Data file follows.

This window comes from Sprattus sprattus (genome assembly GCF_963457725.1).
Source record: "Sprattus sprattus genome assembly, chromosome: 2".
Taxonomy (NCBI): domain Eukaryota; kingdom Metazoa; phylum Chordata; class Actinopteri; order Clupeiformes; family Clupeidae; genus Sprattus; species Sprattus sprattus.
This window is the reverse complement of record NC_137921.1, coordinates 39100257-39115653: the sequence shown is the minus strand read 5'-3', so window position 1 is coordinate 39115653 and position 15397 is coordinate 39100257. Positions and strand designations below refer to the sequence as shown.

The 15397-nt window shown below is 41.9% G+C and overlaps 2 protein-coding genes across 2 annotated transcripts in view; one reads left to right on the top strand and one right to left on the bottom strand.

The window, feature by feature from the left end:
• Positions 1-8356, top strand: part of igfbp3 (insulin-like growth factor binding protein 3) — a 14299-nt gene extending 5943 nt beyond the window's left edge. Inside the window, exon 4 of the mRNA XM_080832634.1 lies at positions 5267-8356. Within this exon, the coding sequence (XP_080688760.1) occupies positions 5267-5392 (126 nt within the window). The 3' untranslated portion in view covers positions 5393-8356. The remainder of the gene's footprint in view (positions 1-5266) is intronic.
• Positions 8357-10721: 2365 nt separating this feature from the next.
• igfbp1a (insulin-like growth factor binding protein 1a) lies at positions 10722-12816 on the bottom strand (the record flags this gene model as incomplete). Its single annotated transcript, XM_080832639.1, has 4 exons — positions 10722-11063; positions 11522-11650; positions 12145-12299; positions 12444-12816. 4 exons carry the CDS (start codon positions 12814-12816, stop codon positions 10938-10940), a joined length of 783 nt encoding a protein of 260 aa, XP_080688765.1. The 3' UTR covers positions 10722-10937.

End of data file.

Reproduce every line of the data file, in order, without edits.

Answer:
This window comes from Sprattus sprattus (genome assembly GCF_963457725.1).
Source record: "Sprattus sprattus genome assembly, chromosome: 2".
Taxonomy (NCBI): domain Eukaryota; kingdom Metazoa; phylum Chordata; class Actinopteri; order Clupeiformes; family Clupeidae; genus Sprattus; species Sprattus sprattus.
This window is the reverse complement of record NC_137921.1, coordinates 39100257-39115653: the sequence shown is the minus strand read 5'-3', so window position 1 is coordinate 39115653 and position 15397 is coordinate 39100257. Positions and strand designations below refer to the sequence as shown.

The 15397-nt window shown below is 41.9% G+C and overlaps 2 protein-coding genes across 2 annotated transcripts in view; one reads left to right on the top strand and one right to left on the bottom strand.

The window, feature by feature from the left end:
• Positions 1-8356, top strand: part of igfbp3 (insulin-like growth factor binding protein 3) — a 14299-nt gene extending 5943 nt beyond the window's left edge. Inside the window, exon 4 of the mRNA XM_080832634.1 lies at positions 5267-8356. Within this exon, the coding sequence (XP_080688760.1) occupies positions 5267-5392 (126 nt within the window). The 3' untranslated portion in view covers positions 5393-8356. The remainder of the gene's footprint in view (positions 1-5266) is intronic.
• Positions 8357-10721: 2365 nt separating this feature from the next.
• igfbp1a (insulin-like growth factor binding protein 1a) lies at positions 10722-12816 on the bottom strand (the record flags this gene model as incomplete). Its single annotated transcript, XM_080832639.1, has 4 exons — positions 10722-11063; positions 11522-11650; positions 12145-12299; positions 12444-12816. 4 exons carry the CDS (start codon positions 12814-12816, stop codon positions 10938-10940), a joined length of 783 nt encoding a protein of 260 aa, XP_080688765.1. The 3' UTR covers positions 10722-10937.